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Calendar drive raises eyebrows, awareness and money for breast cancer research
Who knew that college guys taking off their shirts could serve a purpose other than that of eye candy for hordes wanton girls?
Elizabeth Capela, junior English and psychology major did, and now she is cashing in on the idea, sending the money to benefit cancer
She created Quinnipiac’s first-ever 2005 beefcake calendar featuring shirtless male members of Quinnipiac athletic teams in black and white photos wearing light pink ties as a symbol of support for the fight against breast cancer.
It all started when Capela found out that her aunt had been diagnosed with the disease this past fall.
“My aunt was my motivation to start this,” Capela said.
She contacted the Connecticut affiliate of the Susan G. Komen Foundation to find out how she could help and set out to find a way to raise money. The result: create calendars.
“I had seen calendars like this before,” Capela said. “And I wanted to figure out a way to incorporate it into a college situation.”
After gaining approval from the athletic department and contacting the teams, Capela started shooting. “The boys had no problem posing for the pictures,” Capela said.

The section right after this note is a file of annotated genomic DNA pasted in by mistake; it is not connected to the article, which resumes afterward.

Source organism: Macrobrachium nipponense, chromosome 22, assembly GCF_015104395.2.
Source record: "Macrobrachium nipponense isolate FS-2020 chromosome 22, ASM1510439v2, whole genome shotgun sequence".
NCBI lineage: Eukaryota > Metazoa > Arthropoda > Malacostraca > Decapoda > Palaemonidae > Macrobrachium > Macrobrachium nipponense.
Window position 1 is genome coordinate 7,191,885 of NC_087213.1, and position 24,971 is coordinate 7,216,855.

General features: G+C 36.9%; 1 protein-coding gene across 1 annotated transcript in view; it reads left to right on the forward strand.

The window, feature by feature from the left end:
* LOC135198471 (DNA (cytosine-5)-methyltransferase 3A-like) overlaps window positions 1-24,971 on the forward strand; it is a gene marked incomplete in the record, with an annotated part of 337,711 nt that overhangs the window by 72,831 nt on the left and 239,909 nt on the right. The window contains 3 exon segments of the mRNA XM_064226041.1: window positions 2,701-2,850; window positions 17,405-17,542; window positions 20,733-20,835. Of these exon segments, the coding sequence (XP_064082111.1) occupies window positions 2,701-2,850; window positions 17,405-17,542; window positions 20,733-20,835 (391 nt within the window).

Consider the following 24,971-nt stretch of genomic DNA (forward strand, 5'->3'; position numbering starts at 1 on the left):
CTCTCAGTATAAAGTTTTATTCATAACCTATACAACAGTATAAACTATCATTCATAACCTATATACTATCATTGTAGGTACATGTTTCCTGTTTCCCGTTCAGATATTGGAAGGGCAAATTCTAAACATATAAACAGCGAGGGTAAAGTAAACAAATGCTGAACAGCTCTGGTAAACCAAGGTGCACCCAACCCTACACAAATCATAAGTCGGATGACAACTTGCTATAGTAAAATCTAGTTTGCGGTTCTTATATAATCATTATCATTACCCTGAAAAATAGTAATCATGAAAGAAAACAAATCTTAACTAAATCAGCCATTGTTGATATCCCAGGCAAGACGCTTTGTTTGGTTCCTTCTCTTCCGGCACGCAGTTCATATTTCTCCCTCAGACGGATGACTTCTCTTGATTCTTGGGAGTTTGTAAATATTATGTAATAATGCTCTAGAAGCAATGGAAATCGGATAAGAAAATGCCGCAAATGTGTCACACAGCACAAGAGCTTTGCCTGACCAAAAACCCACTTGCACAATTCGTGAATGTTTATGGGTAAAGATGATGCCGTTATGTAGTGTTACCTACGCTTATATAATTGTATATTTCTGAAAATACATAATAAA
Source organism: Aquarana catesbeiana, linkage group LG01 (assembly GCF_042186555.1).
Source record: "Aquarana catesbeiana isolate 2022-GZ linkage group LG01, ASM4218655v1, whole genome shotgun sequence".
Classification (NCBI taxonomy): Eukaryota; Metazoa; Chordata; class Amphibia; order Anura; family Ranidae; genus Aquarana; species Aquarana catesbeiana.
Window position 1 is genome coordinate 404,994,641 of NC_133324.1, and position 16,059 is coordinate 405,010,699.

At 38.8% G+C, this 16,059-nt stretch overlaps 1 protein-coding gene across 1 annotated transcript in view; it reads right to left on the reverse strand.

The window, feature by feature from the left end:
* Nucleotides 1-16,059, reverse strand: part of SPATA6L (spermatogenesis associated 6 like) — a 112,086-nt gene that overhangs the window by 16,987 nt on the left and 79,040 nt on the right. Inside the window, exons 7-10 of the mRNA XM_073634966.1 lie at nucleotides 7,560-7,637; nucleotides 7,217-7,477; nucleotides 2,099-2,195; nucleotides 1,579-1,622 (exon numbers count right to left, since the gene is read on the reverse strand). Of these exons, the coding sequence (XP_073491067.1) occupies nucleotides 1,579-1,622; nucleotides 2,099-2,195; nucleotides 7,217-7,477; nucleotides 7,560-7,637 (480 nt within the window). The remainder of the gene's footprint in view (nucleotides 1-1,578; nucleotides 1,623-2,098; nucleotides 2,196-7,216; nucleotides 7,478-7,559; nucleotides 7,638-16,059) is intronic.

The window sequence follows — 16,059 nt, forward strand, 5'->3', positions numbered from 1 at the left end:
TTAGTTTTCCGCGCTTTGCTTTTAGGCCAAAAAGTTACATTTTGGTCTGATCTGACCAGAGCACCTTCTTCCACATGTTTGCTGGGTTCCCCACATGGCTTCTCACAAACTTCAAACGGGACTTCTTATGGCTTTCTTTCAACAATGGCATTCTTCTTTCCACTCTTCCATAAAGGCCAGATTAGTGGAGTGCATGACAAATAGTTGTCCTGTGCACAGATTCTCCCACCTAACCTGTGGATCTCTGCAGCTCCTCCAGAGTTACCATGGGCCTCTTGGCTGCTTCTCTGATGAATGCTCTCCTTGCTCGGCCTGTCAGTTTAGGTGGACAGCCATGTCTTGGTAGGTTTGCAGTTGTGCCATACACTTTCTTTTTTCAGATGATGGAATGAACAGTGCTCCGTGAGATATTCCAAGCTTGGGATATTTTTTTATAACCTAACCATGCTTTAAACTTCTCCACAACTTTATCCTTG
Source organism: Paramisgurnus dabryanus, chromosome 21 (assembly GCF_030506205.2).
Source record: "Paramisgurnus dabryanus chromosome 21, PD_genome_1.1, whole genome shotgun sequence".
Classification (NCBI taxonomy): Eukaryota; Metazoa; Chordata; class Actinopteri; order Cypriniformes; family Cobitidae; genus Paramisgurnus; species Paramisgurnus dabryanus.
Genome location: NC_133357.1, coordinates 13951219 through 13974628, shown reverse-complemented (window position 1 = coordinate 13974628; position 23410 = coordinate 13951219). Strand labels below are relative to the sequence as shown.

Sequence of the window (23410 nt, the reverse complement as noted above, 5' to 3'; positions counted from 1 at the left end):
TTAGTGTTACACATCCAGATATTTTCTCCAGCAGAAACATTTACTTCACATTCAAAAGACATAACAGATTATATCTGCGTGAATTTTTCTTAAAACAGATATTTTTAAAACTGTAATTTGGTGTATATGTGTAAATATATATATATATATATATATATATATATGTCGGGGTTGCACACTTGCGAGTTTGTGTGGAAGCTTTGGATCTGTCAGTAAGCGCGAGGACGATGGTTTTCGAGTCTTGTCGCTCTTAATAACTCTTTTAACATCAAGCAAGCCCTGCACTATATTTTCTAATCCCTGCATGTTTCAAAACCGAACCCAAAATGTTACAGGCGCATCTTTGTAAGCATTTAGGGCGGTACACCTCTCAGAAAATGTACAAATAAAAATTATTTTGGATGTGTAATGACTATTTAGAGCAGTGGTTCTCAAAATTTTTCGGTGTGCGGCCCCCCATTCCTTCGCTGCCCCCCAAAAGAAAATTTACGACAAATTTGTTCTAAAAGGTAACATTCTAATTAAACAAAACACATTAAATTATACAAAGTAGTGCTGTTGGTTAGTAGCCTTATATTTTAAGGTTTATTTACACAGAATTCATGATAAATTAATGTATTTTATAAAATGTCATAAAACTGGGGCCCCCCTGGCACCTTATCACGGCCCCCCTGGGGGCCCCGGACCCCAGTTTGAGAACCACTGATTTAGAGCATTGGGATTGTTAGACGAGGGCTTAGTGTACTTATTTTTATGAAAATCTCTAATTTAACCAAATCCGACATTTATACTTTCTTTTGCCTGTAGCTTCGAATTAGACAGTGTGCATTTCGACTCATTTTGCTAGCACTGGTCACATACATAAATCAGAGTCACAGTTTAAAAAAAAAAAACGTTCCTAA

Coincidentally, Capela has a roommate whose father worked for the graphics and printing company Alphagraphics, and agreed to help.
“I took all the photos,” Capela said, “and the company did all the rest.”
The calendar features athletes from every team at Quinnipiac except hockey, and includes male members of the Student Government Association. The cost of a calendar is ten dollars and can be purchased in the student center all week.
So far business is booming for Capela, who sold 200 calendars on the second day.
“We have 1,500 and we’ll be here till they sell out,” she said.
All profits from the project will go to benefit the Susan G. Komen Foundation.
She hopes that her efforts will help other women like her aunt who are fighting the disease.
“With this calendar it is my prayer to raise awareness, provide hope and honor the women and men physically and emotionally affected by breast cancer,” Capela said.
Capela is dedicating the project to the memory of her mother, who recently passed away.
“It was the last project we were working on together,” Capela said.